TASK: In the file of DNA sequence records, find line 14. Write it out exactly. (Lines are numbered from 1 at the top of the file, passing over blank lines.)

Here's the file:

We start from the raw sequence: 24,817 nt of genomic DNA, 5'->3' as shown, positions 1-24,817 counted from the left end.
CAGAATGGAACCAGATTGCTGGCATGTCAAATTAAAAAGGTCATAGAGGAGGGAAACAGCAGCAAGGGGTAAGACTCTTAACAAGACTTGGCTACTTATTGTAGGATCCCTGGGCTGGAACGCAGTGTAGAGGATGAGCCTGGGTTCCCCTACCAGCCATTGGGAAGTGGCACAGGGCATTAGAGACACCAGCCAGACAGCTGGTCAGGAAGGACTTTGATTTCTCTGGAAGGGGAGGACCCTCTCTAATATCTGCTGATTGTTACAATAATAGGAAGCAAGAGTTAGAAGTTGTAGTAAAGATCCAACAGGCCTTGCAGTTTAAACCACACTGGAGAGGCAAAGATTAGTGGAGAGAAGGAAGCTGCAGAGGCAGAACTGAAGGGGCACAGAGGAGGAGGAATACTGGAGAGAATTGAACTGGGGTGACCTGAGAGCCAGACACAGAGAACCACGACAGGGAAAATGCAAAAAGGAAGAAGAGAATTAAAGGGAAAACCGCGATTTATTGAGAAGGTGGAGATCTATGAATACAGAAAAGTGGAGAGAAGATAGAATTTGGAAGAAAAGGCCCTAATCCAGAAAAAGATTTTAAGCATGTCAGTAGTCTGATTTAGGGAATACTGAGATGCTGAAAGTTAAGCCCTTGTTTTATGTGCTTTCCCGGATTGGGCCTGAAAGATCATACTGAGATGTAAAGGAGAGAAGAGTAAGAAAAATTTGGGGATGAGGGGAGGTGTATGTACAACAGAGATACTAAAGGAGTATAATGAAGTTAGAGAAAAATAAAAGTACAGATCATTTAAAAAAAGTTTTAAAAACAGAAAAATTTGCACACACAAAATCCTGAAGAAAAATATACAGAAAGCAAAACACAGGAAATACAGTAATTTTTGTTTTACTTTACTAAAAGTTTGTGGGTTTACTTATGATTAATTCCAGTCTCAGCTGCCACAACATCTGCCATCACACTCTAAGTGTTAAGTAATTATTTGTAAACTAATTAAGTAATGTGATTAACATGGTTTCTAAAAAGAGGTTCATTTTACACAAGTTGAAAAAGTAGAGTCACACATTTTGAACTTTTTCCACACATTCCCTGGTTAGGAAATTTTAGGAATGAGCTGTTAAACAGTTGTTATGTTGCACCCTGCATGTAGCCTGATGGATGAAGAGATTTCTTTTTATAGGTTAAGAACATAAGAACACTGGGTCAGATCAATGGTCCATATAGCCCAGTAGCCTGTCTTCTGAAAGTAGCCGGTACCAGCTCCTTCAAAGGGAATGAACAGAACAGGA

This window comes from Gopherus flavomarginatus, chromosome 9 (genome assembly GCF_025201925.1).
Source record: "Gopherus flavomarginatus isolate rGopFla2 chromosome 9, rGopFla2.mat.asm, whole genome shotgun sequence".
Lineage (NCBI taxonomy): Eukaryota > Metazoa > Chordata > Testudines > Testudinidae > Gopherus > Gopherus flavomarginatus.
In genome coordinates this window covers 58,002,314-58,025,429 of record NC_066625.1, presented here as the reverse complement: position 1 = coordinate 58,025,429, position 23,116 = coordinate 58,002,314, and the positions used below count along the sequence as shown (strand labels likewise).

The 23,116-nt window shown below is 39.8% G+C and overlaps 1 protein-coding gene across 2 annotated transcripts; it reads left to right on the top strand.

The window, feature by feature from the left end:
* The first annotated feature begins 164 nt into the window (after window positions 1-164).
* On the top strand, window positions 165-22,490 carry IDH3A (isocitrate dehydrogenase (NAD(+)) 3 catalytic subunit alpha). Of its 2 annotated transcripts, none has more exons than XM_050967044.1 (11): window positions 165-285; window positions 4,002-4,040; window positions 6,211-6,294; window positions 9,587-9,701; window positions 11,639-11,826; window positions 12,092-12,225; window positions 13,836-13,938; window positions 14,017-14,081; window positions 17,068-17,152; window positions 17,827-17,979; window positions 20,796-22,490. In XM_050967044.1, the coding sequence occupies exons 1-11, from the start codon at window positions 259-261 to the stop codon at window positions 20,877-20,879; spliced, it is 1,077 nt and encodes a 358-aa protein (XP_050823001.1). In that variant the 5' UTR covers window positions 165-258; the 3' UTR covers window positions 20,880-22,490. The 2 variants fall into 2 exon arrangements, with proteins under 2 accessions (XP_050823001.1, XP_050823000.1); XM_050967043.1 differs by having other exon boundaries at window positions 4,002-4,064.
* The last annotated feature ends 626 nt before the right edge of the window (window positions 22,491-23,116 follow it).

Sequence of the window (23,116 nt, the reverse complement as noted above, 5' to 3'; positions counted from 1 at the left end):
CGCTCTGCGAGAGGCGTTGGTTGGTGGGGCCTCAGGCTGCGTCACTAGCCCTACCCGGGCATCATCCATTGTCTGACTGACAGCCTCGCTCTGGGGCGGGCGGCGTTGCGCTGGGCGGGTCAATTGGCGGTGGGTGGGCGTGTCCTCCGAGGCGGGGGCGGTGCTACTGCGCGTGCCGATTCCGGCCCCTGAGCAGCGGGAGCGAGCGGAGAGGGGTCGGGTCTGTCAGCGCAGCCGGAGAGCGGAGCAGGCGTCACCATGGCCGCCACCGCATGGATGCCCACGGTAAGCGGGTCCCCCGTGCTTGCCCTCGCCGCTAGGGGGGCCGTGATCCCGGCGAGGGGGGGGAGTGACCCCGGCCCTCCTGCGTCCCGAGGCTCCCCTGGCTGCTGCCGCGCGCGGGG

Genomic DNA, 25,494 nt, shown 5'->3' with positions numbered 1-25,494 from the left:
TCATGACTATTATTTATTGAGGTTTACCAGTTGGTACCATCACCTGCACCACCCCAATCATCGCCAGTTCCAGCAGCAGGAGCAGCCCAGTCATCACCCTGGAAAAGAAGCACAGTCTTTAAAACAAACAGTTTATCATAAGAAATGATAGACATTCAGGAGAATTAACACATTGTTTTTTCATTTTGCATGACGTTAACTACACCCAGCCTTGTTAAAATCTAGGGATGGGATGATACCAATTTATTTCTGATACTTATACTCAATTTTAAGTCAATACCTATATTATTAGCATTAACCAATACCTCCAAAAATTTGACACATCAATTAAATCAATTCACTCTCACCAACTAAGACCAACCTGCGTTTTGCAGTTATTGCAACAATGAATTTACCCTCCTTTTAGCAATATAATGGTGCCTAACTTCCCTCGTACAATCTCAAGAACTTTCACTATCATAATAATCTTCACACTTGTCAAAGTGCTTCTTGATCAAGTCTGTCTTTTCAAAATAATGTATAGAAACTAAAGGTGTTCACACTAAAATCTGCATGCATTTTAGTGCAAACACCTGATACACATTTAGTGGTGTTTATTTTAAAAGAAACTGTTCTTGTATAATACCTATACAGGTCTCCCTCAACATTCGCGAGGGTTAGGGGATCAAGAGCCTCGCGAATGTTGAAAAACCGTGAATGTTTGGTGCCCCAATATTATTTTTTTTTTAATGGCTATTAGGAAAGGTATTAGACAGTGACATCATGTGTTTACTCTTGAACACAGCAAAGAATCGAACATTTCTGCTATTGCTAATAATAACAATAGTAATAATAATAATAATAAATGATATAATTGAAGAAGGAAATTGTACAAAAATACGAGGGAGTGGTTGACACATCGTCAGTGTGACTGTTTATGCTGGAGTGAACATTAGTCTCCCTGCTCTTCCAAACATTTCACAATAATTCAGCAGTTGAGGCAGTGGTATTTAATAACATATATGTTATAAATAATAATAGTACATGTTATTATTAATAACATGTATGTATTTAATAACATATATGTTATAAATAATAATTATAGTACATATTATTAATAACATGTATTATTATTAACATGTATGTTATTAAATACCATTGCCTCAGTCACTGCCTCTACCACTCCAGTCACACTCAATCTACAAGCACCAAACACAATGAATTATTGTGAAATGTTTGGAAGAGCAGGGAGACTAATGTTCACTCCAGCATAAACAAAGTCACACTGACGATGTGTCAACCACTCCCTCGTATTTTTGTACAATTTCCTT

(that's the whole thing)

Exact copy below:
Genomic DNA, 25,494 nt, shown 5'->3' with positions numbered 1-25,494 from the left: